What is Chapter 13 Bankruptcy in Washington?
A Chapter 13 Bankruptcy is basically a reorganization of your debts in Washington. What this means is that your debts are discharged but your property is not normally liquidated. You usually get to hang onto your house. You most always get to keep your cars. You may even get to keep a boat or a rental property as long as the math comes out right and you can pay a reasonable portion of your debt back. One of the best features of a 13 is the ability to adjust the interest rate if you have a high-interest vehicle loan. If you purchased the vehicle more than 910 days (about 2.5 years) before filing bankruptcy, it can often be “refinanced” through a 13 to lower the payment. If there are back taxes to be paid, the interest and penalties usually stop – allowing you to pay them off faster. A frequent type of Chapter 13 client has been out of work for a while but has now become employed again. They can start to get their finances back in order. The Chapter 13 buys them time, and again, it’s a shield. It’s a big wall of protection between the debtor and the creditors.
As long as your creditors get paid something, you can catch up on back payments, and keep making your current payment on things like houses and cars. You pay back part of your debt over three to five years, depending on your income. At the end of that time, the balance of your debts – the part that you didn’t pay back – is gone and you’ve kept your property. So that’s a 13 is in a very brief summary.
Why would I choose bankruptcy?
The purpose of bankruptcy is protection. The bankruptcy laws are going to keep the creditors at bay. That means you can’t be sued. That also means that if you have been sued, your wages can’t be garnished. Your property can’t be repossessed by a creditor without the court’s permission. Your bank account can’t be grabbed. Bankruptcy is basically a shield between you and your creditors. Some people want to try and work things out on their own and they can be fairly successful with that if they don’t have a lot of debt and have some cash available.
But that’s part of the problem. In order to settle a debt on your own, you’re going to have to have cash because creditors, in return for discounting your debt, are going to want a cashier’s check in their hand. They will rarely take payments. If they do, they will normally want the debt paid in a very short time – like 3-6 months. The reality is that most people who come in for a bankruptcy consultation don’t have enough cash to settle their debts. If they did, they probably wouldn’t be in our office.
What experience do you have with Chapter 13 bankruptcy cases?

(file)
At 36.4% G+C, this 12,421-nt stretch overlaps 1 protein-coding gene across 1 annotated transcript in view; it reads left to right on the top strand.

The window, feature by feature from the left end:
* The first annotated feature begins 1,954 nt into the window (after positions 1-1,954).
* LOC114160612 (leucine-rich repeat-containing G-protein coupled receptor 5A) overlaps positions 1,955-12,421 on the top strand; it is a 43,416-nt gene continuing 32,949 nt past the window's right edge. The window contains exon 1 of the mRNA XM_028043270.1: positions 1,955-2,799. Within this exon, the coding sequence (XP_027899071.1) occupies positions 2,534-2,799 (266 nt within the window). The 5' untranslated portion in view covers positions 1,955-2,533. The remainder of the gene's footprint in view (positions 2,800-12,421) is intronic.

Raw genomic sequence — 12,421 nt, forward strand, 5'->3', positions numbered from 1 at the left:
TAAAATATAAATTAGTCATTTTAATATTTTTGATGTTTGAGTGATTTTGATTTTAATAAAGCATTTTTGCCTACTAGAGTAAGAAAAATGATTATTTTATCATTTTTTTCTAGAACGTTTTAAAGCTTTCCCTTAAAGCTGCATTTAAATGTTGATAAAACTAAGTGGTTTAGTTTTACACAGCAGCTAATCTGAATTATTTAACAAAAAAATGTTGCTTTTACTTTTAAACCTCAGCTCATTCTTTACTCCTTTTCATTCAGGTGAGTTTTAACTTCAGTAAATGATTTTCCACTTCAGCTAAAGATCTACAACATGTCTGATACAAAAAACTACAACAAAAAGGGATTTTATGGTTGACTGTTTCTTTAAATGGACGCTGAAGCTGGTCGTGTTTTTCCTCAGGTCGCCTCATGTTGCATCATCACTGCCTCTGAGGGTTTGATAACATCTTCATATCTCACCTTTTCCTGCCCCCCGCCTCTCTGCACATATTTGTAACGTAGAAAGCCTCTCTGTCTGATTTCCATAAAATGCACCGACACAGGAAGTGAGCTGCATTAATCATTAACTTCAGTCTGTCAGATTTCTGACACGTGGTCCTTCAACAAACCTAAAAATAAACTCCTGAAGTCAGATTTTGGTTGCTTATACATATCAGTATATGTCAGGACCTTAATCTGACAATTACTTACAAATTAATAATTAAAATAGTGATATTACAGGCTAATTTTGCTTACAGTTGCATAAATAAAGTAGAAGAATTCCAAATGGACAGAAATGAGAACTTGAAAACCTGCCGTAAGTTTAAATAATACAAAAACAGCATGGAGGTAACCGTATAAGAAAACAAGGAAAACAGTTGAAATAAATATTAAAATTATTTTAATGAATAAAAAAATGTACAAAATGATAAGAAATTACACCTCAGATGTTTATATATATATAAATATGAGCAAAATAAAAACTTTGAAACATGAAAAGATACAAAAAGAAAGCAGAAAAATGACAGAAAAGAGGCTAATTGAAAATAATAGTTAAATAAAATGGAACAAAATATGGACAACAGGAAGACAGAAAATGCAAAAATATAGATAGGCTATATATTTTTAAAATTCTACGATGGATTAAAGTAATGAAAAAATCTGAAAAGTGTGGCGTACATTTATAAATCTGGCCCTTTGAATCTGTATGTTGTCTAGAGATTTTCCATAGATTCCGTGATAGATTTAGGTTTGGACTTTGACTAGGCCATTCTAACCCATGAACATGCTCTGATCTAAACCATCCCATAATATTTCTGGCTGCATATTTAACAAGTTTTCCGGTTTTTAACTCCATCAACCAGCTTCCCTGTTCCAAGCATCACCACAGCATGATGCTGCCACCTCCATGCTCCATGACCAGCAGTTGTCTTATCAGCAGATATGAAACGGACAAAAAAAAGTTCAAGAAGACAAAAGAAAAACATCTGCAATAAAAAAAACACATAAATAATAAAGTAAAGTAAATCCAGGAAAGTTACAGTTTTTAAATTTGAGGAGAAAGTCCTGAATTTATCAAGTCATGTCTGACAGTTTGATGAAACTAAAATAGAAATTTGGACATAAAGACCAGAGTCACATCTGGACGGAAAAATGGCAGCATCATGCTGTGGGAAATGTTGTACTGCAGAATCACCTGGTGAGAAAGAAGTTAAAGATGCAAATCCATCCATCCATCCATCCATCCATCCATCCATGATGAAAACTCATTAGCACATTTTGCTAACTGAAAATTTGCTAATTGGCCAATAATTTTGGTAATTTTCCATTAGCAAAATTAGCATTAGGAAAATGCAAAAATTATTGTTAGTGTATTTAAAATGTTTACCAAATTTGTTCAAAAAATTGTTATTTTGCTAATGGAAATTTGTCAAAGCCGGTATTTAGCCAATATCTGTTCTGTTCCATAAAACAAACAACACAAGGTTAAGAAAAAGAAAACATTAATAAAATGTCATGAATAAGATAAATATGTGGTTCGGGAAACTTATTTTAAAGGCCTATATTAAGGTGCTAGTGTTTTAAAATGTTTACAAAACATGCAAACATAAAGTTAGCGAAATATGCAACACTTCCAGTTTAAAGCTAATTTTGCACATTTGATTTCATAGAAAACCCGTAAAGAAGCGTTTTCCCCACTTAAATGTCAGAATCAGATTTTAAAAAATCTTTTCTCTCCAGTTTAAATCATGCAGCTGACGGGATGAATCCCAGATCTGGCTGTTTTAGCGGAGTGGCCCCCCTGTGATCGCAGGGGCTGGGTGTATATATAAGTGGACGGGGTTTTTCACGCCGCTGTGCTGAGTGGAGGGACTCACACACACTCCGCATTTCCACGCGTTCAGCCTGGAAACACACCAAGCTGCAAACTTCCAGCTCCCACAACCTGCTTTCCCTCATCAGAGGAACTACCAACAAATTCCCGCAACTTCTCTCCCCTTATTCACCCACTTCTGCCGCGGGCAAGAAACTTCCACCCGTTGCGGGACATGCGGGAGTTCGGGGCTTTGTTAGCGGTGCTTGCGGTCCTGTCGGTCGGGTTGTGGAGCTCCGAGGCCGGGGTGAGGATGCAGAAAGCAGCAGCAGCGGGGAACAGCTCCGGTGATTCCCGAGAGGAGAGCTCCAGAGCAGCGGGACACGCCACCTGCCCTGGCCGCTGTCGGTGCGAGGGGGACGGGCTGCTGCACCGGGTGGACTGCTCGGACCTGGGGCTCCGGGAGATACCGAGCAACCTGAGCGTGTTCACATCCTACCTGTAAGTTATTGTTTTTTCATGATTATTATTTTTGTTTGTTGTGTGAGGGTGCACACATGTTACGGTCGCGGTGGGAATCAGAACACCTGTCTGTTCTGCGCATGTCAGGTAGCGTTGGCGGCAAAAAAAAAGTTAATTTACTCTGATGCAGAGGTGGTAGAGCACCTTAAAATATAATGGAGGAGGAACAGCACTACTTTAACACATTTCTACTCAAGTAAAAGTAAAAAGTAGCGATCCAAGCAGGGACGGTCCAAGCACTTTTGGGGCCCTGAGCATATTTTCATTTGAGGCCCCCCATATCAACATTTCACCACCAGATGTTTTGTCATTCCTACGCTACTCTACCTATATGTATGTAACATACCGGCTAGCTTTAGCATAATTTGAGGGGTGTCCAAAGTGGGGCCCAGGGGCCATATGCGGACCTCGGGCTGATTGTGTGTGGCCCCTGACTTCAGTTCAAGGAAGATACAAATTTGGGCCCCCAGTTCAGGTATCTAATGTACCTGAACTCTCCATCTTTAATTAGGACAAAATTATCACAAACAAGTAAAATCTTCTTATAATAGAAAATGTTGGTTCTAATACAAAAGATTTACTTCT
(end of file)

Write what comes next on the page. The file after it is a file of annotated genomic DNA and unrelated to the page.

Chapter 13s are less common than 7s and are quite complex. But they can really help people reorganize their financial life and get out of a bind. Both Erin and I have been crafting Chapter 13 plans since we started doing bankruptcies. So that’s several hundred at this point. As a percentage, roughly a third of all bankruptcies that we’ve done are 13s.
Can you give an example of someone you helped with Chapter 13 Bankruptcy in Washington?
There was a couple a few years back that got a lot of help from filing a 13. They were both employed and doing well financially. Then the wife got sick shortly after starting a new job. Her insurance had not started yet. After a surgery and all the other connected expenses, the bills mounted up. She was also off work for 2 months. They still managed to hang on but about 2 weeks after she returned to work, the husband got in a car accident. Although he had insurance, the other driver did not. His car was totaled. His injuries were serious and he was off work for almost a year. The uninsured portion of his medical expenses was significant. They were buried in debt, behind on their mortgage, and barely keeping the lights on.
As is the usual case with hardworking, responsible people, they never thought that they would be sitting in a bankruptcy attorney’s office. But sometimes life just drops stuff in our lap and we have to dig our way out the best way we can. That’s where our office comes in. A plan was crafted for them that allowed them to make up the back payments on their house, get a new car, and get their life back on track without being behind the financial 8-ball. The last time we spoke to them (a few months after they received their discharge), the husband was back at work, the wife had recovered her health and received a promotion, and they were building their retirement funds back up.
How can our firm help?
We can help you in various ways. When you initially come in, the first thing we do is listen. What happened? What do you need to feel OK again? How can we help you?
Once we understand the situation, we give you information and options. Information is power. We will discuss the pros and cons of each option, and what we think might work best for you. You are in control and have the final say because this isn’t about us. This is about you. What strategies are going to best fit in with your overall life goals and how you want your life to look?
When you’ve made an informed decision regarding how to proceed, we work as a team. We get you through the process and answer your questions. We make sure that you have what you need to get everything done correctly. A major goal of ours is to make sure that you feel comfortable and safe working with us, and you are no longer afraid that the light at the end of the tunnel might be an oncoming train!